It is a dark, chilly night at Leipzig airport and a group of DW Afghan correspondents and their families are disembarking from a long flight — and taking their first steps on German soil. It has been a long, arduous journey to get here since the Taliban seized control of Afghanistan.
Among them are dozens of small children who look curiously around at the country that will be their new home, not understanding why their world has turned upside down. But for most of the adults, the events of the last weeks hardly make any more sense.
One of the plane’s passengers is Ahmed, a DW Afghan journalist who has been based in Germany for several years. He happened to be visiting the city of Mazar-i-Sharif for a family wedding when the Taliban began to take over earlier in the summer.
“No one expected it to happen so fast,” he explains. Along with his wife and three young children, they managed to make it to the capital, Kabul. DW initially asked all its correspondents in Afghanistan to travel to Kabul when it became clear the Taliban would take control of the country.
With the airport rammed by those trying to leave the country and the Taliban encroaching, Ahmed was forced to take refuge in the basement of a print shop — “basically a factory.” He and his family tried to make it to the airport repeatedly. But on the day that President Ashraf Ghani fled Afghanistan, Ahmed knew it would not be long until the Taliban had control of the capital.
Flight to Pakistan
Hours later, Kabul fell. The chances of a flight out became even slimmer, and DW explored options to get correspondents safely across the land border to Pakistan. Ahmed, along with his family and another correspondent, managed to make it to the Pakistani border, thanks to the help of the German foreign office. But near the border he was detained by the Taliban.
“I really thought those were my last moments on earth,” he remembers, thinking about the dead bodies he saw back in Kabul.
But following negotiations from colleagues in Germany, Ahmed was let go. He made it across the border and onto Islamabad.
Once the group of DW correspondents arrived there, the logistics of securing visas meant a few weeks passed before a flight could bring them onto Germany. The German foreign office and the German embassy and ambassador in Pakistan were crucial to the success of the group reaching Germany legally and safely.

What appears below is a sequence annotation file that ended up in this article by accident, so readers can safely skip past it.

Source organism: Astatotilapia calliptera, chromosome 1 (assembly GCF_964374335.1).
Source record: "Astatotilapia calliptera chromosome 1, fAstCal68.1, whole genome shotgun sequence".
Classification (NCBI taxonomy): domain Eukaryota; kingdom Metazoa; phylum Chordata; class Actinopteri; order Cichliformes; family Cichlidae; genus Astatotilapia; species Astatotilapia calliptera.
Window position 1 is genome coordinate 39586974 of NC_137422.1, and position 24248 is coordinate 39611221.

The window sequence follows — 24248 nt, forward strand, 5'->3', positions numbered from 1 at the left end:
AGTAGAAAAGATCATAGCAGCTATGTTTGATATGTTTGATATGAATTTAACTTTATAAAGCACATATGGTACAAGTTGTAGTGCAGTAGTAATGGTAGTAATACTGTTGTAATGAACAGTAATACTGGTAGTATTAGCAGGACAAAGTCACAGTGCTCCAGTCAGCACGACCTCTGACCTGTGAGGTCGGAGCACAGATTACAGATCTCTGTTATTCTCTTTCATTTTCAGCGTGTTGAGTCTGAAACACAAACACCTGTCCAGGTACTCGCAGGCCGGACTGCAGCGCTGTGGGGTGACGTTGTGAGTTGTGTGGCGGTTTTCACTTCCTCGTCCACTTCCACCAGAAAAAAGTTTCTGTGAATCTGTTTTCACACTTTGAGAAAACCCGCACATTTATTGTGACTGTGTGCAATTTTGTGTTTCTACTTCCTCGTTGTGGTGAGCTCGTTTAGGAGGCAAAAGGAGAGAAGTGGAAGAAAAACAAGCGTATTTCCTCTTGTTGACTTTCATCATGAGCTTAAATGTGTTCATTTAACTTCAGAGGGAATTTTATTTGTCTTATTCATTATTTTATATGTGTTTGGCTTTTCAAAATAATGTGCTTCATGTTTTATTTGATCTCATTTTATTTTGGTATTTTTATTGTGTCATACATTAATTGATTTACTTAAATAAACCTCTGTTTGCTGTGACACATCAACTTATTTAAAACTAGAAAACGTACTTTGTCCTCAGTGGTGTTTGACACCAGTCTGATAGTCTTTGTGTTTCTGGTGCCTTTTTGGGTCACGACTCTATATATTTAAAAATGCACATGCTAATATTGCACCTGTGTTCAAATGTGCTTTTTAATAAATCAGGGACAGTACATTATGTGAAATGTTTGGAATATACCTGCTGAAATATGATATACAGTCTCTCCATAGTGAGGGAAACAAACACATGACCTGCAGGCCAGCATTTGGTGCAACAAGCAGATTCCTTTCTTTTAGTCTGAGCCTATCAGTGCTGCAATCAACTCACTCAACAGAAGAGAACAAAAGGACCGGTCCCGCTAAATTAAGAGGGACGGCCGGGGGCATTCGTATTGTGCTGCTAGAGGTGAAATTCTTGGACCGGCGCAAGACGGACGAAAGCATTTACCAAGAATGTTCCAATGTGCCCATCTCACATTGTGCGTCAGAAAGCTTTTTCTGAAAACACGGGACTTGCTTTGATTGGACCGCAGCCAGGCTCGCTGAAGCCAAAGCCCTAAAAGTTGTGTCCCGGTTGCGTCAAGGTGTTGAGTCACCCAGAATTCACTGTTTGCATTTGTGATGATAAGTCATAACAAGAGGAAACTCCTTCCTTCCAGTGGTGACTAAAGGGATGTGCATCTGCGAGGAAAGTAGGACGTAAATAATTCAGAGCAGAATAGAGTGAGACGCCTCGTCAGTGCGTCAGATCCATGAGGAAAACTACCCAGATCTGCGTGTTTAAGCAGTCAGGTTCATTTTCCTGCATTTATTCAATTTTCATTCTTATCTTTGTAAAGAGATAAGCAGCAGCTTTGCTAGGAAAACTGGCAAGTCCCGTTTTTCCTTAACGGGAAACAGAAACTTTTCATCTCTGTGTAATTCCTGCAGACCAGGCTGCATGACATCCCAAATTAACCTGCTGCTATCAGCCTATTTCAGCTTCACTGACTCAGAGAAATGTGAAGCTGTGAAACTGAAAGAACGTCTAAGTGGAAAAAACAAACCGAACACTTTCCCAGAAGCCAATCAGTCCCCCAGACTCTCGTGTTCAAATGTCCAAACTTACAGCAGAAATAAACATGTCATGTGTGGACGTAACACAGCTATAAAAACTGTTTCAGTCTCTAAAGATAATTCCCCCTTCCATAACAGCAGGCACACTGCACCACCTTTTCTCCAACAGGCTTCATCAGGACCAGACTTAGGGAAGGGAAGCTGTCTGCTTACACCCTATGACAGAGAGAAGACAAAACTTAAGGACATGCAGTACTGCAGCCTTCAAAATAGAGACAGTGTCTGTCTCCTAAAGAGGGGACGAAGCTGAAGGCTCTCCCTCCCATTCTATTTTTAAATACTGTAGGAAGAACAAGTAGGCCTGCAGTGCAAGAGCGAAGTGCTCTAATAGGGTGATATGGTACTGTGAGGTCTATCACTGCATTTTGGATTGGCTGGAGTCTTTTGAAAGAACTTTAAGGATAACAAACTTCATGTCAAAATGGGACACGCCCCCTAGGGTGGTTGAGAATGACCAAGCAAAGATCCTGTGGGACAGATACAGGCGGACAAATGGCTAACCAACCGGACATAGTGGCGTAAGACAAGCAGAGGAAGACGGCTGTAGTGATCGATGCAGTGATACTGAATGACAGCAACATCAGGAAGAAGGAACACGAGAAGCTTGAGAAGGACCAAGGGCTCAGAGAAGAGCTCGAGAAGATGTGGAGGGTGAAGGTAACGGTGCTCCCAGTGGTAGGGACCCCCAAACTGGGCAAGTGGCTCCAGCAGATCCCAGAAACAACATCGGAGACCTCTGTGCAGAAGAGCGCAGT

Journalists at risk
One Hazari Afghan correspondent, Mohammad, has worked for DW for 3 years and was also on the flight out of Islamabad along with his wife and three young daughters. The Hazari are an ethnic group in central Afghanistan.
In his native Daykundi province, Mohammad now tells stories about the Taliban taking over people’s farms and land, forcing them to leave houses and property that have often been in the same hands for decades.
“The Taliban simply says it belongs to them now,” he explained.
Journalists who belong to certain ethnic minorities, such as the Hazara, Tajiks, and Uzbeks, are in particular danger from being targeted by the Taliban in Afghanistan, as are women journalists.
Four DW correspondents, including Ahmed, have also had their homes targeted by the Taliban after they already managed to leave. Earlier in September, Afghan journalist Ahmad Wahid Payman explained to DWhow the free press has essentially been banned since the Taliban took power.
New life in Germany
The arrival in Germany is an emotional one. “In the last few months we’ve cried enough,” said one DW journalist already in Germany whose siblings and elderly father were on the plane. “We have no tears left.”
The Afghan correspondents will all find a new editorial home with DW in Bonn, Germany, and accommodation has been organized in cooperation with local authorities of the cities of Bonn and Cologne.
The DW correspondents’ work in Germany will allow the expansion of DW’s coverage of the developing situation in Afghanistan, especially because of the contacts they have in the country.
DW Editor-in-Chief Manuela Kasper-Claridge said: “It is a tremendous relief that our colleagues and their families have finally arrived safely in Germany and can proceed with their work now from our headquarters in Bonn.”
“We just started a new program on shortwave radio in addition to our TV, online and social media reporting for Afghanistan to reach as many Afghans as possible,” Kasper-Claridge added. “The situation for Afghan journalists in Afghanistan is now particularly difficult. But there are important developments that need to be reported on.”
DW employees in Germany and around the world have shown a great deal of solidarity with the Afghan correspondents, for example by starting a donation program and a “patronage” scheme. A task force was also set up, which is dealing with the developing situation in Afghanistan.
DW Director General Peter Limbourg has thanked the German government for their support with the evacuation but sees a further need for action.
“The security situation is deteriorating so it is imperative to work on the evacuation of the DW personnel and their relatives from Afghanistan,” he said.
There are still two DW correspondents in Afghanistan with their families, and one family of an employee who is already in Germany. The window for evacuations is becoming smaller and will not become easier as the Taliban continue to exert power.
What is more, the Taliban often do not differentiate between journalists and their family members. The threat level for journalists and their families is very large and is still growing.